When I was in high school, back in Nigeria, we read T.S. Eliot’s “Murder in the Cathedral.” Eliot presented Archbishop Thomas Becket as who wanted martyrdom for the sake of becoming immortal and not forgotten. The tempter asks: what can compare with the glory of saints and dwelling in the glory of God? The tempter entices him to seek the way of martyrdom, to make himself the lowest on earth so that he could be among the highest in heaven. Archbishop Becket came to the realization of the subtlety of the temptation- that if he became a martyr to satisfy his own personal desire, he would not be a true martyr. In the literary work, Eliot writes, “The last temptation is the greatest treason: to do the right deed for the wrong reason.”

I think it is very important to study and understand Satan’s schemes. The whole dynamic in the story above, is equally contained in the gospel of today according to Luke. Just look at the temptation of Jesus. The objects of temptation – bread, scriptures, and kingdoms in their magnificence. They are all good and beautiful things. Temptations are always about “good” things.  Most people’s ethical choices are not always between good and evil, but between different shades of good. This is where temptation becomes tricky.

After praying and reflecting over this episode on temptation, I discovered how important it is to talk about the relationship between our actions and our motives. Temptation is not just about obeying rules- doing this or that. It is about finding out what our real motives are whenever we want to act. It is about why we do what we do, not just about what we do. It involves understanding the deeper reasons and tensions, the real forces and powers that move us to behave in certain ways. One student told me that the real reason she gave up cake for lent was to lose weight, not to get closer to God. Another person told me that he gave up chocolate and alcohol, so that other people would admire him as someone spiritual.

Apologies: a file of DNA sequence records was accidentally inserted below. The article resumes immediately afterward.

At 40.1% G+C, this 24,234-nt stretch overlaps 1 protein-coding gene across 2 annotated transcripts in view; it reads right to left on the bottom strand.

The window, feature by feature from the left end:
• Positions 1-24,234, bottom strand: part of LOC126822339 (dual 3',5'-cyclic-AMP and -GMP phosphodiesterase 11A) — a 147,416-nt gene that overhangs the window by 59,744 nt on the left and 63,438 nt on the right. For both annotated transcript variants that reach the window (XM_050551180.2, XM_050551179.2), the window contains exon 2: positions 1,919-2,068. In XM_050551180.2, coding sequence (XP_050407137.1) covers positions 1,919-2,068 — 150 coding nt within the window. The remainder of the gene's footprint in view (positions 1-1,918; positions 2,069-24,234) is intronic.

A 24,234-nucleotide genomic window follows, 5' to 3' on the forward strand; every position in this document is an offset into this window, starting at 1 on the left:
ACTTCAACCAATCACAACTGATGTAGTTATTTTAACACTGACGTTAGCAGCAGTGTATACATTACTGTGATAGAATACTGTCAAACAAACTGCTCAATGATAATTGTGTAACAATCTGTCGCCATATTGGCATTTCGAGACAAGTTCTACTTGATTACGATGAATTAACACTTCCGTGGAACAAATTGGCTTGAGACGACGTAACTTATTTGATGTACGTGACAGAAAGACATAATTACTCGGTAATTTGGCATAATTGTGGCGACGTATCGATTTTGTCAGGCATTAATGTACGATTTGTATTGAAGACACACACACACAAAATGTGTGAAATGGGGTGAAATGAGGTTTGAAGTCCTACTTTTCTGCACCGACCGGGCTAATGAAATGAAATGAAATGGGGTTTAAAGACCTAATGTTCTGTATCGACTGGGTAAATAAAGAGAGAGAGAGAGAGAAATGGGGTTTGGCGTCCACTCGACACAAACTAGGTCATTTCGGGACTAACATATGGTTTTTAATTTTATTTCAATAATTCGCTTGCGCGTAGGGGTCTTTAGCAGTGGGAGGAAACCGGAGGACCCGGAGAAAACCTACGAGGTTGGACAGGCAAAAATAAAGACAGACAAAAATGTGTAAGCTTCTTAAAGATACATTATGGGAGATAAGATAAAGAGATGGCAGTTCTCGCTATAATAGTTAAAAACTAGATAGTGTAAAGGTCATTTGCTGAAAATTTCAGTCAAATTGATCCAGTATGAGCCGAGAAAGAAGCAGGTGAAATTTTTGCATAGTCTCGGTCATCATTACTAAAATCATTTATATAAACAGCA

The Letter to the Hebrews says that Jesus “had to be made like his brethren in every respect” and that “because he himself has suffered and been tempted, he is able to help those who are tempted” (Heb. 2:17-18). So, if you really want Jesus to be your guide, doing the right thing for the wrong reason becomes wrong. Sometimes, too, we may find  ourselves or some people doing something considered unacceptable for right reasons. Imagine a mother or father stealing to feed a starving child. Is it wrong or right? Or when someone comes into the United States illegally in order to save their children, or escape poverty or war. Is that wrong? So, to deal with temptation, we really need to go deeper into our minds and find out why we do what we do, and find out the underlying motives and inner workings of our hearts.

One of Satan’s favorite schemes is getting us to use legitimate things in an illegitimate way. We all need money, but Satan will tempt you to cheat on your taxes, short-change your customers, and cut corners on the job. We have all been created with the need for companionship and sexual fulfilment. But the devil will tempt you to fulfil those needs by having an affair or trapping you into online pornography. So, all he does is to confuse our values so that good appears to be evil, and evil appears to be good.

There is one way to unmask him-doing what Jesus did during his own temptation. That is to fill your mind with the Word of God. Jesus countered him with Scriptural passages. You have to walk closely with Jesus through daily study of the Scriptures and consistent prayer life. That is how you guide your mind, your mouth and your actions.